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Recycling GE Food Myths

06.jul.03, Brenda Cassidy, Commentary from the Food Safety Network

The science of food safety is a cumulative, contextual and complex discipline. Determining the safety of new products, whether produced through GE or conventional technologies, involves multiple assessments, including evaluations of potential risk to the environment, to humans and to animals.

06.jul.03, Brenda Cassidy, Commentary from the Food Safety Network
The European Parliament's approval on July 2 of new labeling requirements for food and feed made with genetically engineered (GE) ingredients is the latest in a series of developments in the ongoing international debate surrounding the use of GE technology to develop improved crop varieties. The U.S. continues to lead the charge at the World Trade Organization (WTO)) against discriminatory practices regarding international trade in GE products. Here in Canada, discussion continues around the potential approval of GE wheat. And in New Zealand, political opposition to the use of GE livestock feeds took a new turn last week, with the curious resurrection of a myth long rejected by the scientific community.
Since the 2001 release of a comprehensive Royal Commission report on the various aspects of genetic engineering (GE) technology and the potential impact of its use, New Zealand's government has engaged in efforts to develop regulatory and policy changes necessary for ensuring that GE technology can be used safely and in a manner that is beneficial to the country as a whole. A current moratorium on the release of GE organisms in NZ is scheduled to end in October 2003.
Among other initiatives, the government is engaged in a public consultation process on GE food labeling. Although a mandatory labeling system for foods containing GE ingredients is currently in place, the Royal Commission report recognized that the information provided by such a system falls short of meeting consumer information needs regarding the use of GE technology in food products.
Such discussions function as political lightning rods wherever they occur, attracting both proponents and opponents of the technology, who invariably attempt to support their contradictory views with what appears to be "sound science’". Whether such evidence bears up to scrutiny is another matter. This past week in New Zealand, Green Party MP Sue Kedgley called for new regulations for GE animal feed, claiming that GE feeds increased mortality rates and affected growth patterns in a Canadian feeding trial conducted on chickens. A synopsis of the feeding trial results, offering similar conclusions, was also published in the U.K.'s Daily Mail.
What Ms. Kedgley failed to mention, and what the Daily Mail glossed over, was that the 1996 study presented conclusions, based on the data collected, that were direct contradictions of their alarmed assertions regarding the risks of GE animal feeds. According to the University of Guelph’s Dr. S. Leeson, who conducted the trial, body weight, feed intake and mortality rate of the animals in the study were unaffected by the feed source, whether GE or non-GE corn.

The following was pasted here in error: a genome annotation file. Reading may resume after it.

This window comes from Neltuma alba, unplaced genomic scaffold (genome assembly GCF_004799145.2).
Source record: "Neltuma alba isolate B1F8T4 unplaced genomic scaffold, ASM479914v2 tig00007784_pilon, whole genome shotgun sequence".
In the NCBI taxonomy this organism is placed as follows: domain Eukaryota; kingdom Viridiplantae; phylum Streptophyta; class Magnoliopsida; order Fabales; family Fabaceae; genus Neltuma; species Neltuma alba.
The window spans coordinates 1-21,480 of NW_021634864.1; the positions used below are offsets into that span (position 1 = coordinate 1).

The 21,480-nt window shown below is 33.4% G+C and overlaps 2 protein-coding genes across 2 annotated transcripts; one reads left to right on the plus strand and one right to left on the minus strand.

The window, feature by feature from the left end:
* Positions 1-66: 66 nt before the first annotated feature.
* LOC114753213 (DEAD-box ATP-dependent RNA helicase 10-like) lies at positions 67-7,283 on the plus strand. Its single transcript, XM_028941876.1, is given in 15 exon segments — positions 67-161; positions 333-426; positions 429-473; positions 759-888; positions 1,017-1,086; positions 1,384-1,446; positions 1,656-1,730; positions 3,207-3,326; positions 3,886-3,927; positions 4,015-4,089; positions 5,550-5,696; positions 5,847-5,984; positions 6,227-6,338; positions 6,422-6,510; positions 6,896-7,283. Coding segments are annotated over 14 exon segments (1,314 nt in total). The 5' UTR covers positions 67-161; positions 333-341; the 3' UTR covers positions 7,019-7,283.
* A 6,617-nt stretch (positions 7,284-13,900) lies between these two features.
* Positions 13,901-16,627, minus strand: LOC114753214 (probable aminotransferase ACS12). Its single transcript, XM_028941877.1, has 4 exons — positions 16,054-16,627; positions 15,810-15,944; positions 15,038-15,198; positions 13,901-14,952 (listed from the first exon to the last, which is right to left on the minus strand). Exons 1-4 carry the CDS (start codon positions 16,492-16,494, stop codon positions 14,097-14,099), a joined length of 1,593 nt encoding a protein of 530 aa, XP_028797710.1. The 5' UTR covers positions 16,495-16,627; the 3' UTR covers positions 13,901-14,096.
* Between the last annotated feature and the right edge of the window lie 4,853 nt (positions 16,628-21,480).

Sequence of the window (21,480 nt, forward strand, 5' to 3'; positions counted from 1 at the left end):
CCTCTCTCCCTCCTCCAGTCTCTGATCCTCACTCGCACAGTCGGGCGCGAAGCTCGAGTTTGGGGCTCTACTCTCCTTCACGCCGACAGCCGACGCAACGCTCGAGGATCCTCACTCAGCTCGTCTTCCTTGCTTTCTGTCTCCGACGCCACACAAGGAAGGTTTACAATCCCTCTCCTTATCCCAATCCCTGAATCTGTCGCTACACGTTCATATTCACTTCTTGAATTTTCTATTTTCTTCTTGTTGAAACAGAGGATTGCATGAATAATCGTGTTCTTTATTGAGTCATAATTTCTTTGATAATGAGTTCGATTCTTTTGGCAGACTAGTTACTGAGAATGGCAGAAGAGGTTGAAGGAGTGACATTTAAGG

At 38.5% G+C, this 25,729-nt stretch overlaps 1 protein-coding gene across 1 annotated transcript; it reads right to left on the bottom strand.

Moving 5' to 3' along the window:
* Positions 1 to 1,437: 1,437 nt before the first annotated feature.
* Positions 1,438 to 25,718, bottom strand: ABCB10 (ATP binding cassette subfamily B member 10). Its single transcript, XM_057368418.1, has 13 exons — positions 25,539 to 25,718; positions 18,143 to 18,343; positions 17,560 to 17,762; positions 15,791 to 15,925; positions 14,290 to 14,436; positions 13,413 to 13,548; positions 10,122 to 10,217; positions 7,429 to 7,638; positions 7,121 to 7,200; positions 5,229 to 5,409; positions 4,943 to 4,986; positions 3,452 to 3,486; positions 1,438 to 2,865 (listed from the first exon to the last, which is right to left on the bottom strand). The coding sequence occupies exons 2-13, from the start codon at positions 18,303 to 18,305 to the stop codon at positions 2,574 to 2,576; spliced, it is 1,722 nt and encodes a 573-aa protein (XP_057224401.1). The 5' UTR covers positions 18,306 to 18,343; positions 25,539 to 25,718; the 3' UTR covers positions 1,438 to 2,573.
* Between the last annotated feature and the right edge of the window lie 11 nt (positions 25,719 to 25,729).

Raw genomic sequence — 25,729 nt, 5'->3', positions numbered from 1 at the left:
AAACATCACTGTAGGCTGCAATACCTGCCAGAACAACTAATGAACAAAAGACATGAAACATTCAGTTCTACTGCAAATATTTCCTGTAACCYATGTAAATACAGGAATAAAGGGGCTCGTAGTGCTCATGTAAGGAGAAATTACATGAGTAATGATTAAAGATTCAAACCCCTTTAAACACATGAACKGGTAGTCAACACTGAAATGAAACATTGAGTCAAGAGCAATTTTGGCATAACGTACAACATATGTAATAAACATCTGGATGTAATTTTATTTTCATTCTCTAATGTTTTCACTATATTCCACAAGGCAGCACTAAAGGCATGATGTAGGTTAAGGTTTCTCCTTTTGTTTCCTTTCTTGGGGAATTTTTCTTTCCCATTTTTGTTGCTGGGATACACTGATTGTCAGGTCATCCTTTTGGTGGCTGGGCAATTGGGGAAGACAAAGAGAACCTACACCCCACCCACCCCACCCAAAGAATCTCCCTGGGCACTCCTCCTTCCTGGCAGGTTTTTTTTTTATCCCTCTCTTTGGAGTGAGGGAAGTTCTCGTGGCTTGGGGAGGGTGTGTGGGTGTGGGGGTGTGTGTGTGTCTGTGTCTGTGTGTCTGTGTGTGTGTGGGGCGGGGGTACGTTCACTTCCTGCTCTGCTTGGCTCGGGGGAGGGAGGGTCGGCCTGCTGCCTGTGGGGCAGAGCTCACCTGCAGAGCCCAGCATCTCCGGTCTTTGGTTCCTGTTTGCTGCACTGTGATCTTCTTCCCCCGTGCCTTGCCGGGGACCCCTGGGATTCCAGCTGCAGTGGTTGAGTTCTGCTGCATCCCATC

Did their concerns result from a simple misreading of a complex scientific report? Unlikely, given that opponents to the use of GE technology made similar allegations based on this study in 2001. The U.K.'s Advisory Committee on Releases to the Environment (ACRE), a committee composed of independent scientists who provide advice to the UK government regarding the release and marketing of GE organisms, examined the evidence and concluded in September of that year that there was nothing to indicate that GE grain used as animal feed posed any additional risk to humans and animals as compared to conventional grain. Mortality rates for animals in the trial fell within expected ranges and growth rate variations could not be confirmed from the data.
Undaunted by ACRE's conclusions, anti-GE groups have continued to point to this study as evidence’ to support their beliefs, continually recycling the story in the hope of reaching a receptive audience. This past week, it worked, and a long-rejected myth became news’ once again.
The science of food safety is a cumulative, contextual and complex discipline. Determining the safety of new products, whether produced through GE or conventional technologies, involves multiple assessments, including evaluations of potential risk to the environment, to humans and to animals.
International scientific expert panels have determined that the use of GE technology in the development of new food crops does not result in unique risks. All new products, however produced, instead must be assessed on a case-by-case basis to ensure their health and environmental safety.
That's the basis of Canada's food safety regulatory system for Plants with Novel Traits (including those developed through GE technology), an approach that has received strong international support. But such an approach -- cautious, measured and objective -- won’t make headlines. It doesn''t lend itself to sweeping pronouncements. It won't capture votes or raise funds for special interest groups. It's the rational voice that often gets lost in the politically driven debate about GE foods.

Brenda Cassidy is a research assistant with the Food Safety Network at the
University of Guelph